SPECIES: Danthonia spicata
Covington, Daniel. 2000. Danthonia spicata. In: Fire Effects Information System, [Online]. U.S. Department of Agriculture, Forest Service, Rocky Mountain Research Station, Fire Sciences Laboratory (Producer). Available: http://www.fs.fed.us/database/feis/ .
No special status
Poverty oatgrass inhabits much of the United States. It is distributed from British Columbia east to Newfoundland and south to Florida, New Mexico, and Mexico [11,20,21,25,57]. The Natural Resources Conservation Service provides a map of poverty oatgrass' distribution in the United States (http://plants.usda.gov/plants/cgi_bin/topics.cgi).
FRES10 White-red-jack pine
FRES12 Longleaf-slash pine
FRES13 Loblolly-shortleaf pine
FRES21 Ponderosa pine
FRES26 Lodgepole pine
FRES36 Mountain grasslands
FRES38 Plains grasslands
|small nongame birds||poor|
|upland game birds||poor|
Compared to graminoid associates, nutritional value of poverty oatgrass is low. Ungulate use is generally restricted to early season when protein value is optimal .
Given the low-growing stature of poverty oatgrass, cover value for large mammals is negligible. However, Dittberner and Olson  found that poverty oatgrass provides fair cover value for small mammals, small nongame birds, and upland game birds in Wyoming.
Poverty oatgrass inhabits sites of varying nutrient and moisture content. However, special interest is given to its ability to establish and succeed on sites of particularly poor nutrient and moisture regimes, such as roadsides . It protects soil from erosion and excessive nutrient leaching, and is frost-heave resistant. Poverty oatgrass also has the ability to inhabit acidic soils (pH 4.5-4.7) . Most sources cite poverty oatgrass as a common secondary successor and valuable erosion controller of fire-disturbed areas and clearcuts in the eastern United States .
Poverty oatgrass serves as an excellent indicator of low-fertility agricultural and pasture lands. Its presence and increase in the absence of fire may imply declining soil conditions and overuse [11,22,52]. Active grazing usually favors an increase in the abundance of poverty oatgrass. This is attributed to the almost basal location of cleistogamous flowers, which are generally out of reach and not removed by cattle grazing .
The herbicide hexazinone has proven effective in reducing competition imposed by poverty oatgrass and bluegrasses in lowbush blueberry fields in Michigan .
Poverty oatgrass is a cool-season, native, perennial bunchgrass. Roots are fibrous without rhizomes or stolons, and most of the foliage occurs as a crowed basal clump of leaves. Curved or twisted leaves are 4 to 6 inches (10-15 cm) long and persist with age. The inflorescence is a constricted panicle containing 2 to 13 spikelets. Both male and female flower parts appear on each individual. Florets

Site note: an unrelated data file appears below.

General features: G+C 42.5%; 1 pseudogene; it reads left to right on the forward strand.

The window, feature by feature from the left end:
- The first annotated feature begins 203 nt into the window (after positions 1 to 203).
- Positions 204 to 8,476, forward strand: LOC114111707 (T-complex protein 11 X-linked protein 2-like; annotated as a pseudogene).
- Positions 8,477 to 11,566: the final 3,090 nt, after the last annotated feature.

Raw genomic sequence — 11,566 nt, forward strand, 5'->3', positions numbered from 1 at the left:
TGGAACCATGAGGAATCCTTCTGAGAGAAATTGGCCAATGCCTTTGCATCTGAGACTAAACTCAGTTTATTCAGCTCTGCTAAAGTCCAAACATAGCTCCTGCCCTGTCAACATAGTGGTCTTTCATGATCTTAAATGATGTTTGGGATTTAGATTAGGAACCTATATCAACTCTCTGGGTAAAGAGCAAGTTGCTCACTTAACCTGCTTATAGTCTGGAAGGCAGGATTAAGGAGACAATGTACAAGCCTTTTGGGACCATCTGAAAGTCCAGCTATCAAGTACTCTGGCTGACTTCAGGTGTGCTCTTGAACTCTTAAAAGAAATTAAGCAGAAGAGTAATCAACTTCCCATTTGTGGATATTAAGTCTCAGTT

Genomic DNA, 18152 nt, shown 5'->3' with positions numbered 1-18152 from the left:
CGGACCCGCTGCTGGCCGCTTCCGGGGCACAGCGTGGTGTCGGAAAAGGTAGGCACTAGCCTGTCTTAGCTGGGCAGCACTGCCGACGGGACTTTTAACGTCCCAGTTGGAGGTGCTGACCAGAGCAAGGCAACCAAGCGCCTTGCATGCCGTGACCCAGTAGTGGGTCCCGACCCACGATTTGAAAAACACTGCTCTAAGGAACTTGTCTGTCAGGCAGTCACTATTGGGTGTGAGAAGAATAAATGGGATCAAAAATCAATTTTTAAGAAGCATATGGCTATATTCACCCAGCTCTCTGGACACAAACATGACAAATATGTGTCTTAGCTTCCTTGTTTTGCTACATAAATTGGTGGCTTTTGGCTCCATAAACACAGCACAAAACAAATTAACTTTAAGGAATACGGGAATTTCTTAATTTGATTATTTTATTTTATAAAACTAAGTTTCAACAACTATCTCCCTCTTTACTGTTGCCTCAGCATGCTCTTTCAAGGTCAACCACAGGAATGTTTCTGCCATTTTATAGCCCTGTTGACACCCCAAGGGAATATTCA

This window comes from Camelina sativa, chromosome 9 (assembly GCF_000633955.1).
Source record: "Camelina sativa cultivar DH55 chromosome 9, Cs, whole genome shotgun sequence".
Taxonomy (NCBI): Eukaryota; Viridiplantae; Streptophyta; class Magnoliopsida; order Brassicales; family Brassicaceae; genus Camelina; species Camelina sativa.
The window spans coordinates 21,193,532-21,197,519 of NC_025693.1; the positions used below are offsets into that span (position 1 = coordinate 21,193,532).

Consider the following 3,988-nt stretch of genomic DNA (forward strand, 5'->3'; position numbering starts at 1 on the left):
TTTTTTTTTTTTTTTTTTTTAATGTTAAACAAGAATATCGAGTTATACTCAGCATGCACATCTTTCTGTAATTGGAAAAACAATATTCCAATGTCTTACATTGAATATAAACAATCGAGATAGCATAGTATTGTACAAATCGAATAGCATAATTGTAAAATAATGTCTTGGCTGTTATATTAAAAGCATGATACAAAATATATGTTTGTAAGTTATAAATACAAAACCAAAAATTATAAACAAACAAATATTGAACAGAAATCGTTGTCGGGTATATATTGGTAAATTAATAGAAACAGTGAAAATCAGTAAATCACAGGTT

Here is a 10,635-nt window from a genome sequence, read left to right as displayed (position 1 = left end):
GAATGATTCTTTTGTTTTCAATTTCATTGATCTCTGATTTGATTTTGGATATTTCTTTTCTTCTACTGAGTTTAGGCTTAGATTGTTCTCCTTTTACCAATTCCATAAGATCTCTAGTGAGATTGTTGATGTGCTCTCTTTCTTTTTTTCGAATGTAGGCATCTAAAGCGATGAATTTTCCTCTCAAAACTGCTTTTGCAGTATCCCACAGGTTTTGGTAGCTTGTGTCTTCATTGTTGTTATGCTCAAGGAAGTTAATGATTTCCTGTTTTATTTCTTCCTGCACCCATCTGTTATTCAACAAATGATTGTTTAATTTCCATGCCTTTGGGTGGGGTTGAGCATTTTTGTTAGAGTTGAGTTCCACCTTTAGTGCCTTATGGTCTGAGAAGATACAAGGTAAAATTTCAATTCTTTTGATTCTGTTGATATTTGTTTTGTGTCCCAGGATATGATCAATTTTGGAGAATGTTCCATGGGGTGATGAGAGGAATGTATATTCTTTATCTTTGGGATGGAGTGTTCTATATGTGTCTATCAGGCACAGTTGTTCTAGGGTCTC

that cross-fertilize (chasmogamous) are located on the aerial panicle and contain more pollen grains than the unopened,
self-fertilized florets (cleistogamous) that are located inside 1 or more of the leaf
sheaths throughout their development. Floret lemmas have twisted awns with long, stiff hairs, both of which aid in dispersal [11,22].
Research in a pine-hardwood forest in Michigan found that poverty oatgrass has a population half-life of 2.2 years .
Poverty oatgrass reproduces by seed and by tillering . Its production of cleistogamous flowers and chasmogamous flowers makes this species highly self-compatible and often dominant in favorable growing conditions. Chasmogamous florets are
more abundant than self-fertile florets. Cleistogamous florets occur most frequently in plants growing on disturbed, grazed, wooded, and mountainous areas . The presence of both flower types in varying proportions yields 2 different reproductive strategies. However, seed production through self-pollination in closed florets is most common .
While conducting a study on poverty oatgrass reproduction, Clay  observed that healthy plants set seed in all 200 of observed florets of both flower types. Pronounced twisted and pubescent awns aid in seed dispersal. Maximum germination of seeds was investigated by Toole . Seeds taken from the Shenandoah National Forest in Virginia germinated best when temperatures were alternated between room temperature and 95 degrees Fahrenheit (35 oC). A 71% sulfuric acid treatment weakened the seed coat, facilitating germination. Prechilling the seeds at 37 degrees Fahrenheit (3 oC) before room temperature germination with a potassium nitrate treatment was also effective.
Seeds of poverty oatgrass are highly dormant but germinate readily on exposed mineral soil. Even if the aboveground population no longer exists, seeds may remain in soil for decades before a disturbance such as fire initiates another population .
Poverty oatgrass most commonly inhabits low fertility, sandy or rocky, well-drained soils of old fields, pastures, roadsides, and woodland margins characterized by low soil moisture [11,14,15,22,28]. Poverty oatgrass also inhabits clearcuts, burns, and trampled ground of flat and mountainous areas throughout much of the eastern United States . Poverty oatgrass tends to inhabit shallow A horizons overlying substrates such as limestone, marble rock, sandstone, granite, siltstone, clay, and chert [7,23,26,36].
Poverty oatgrass is a secondary successor of burned and/or cut sites, old fields, and old pastureland [14,15,19,38,47]. It is a common pioneer on northeastern coastal sandplains and old domestic sheep pastures . Its ability to colonize after disturbance is attributed to long periods of seed dormancy . Optimally growing in high light, conditions are most favorable for poverty oatgrass during early years of succession . As competition for light and other resources increases, poverty oatgrass populations decrease . Individuals appearing in mid-late successional stages of natural reforestation allocate most resources to reproductive efforts in order to continue the population .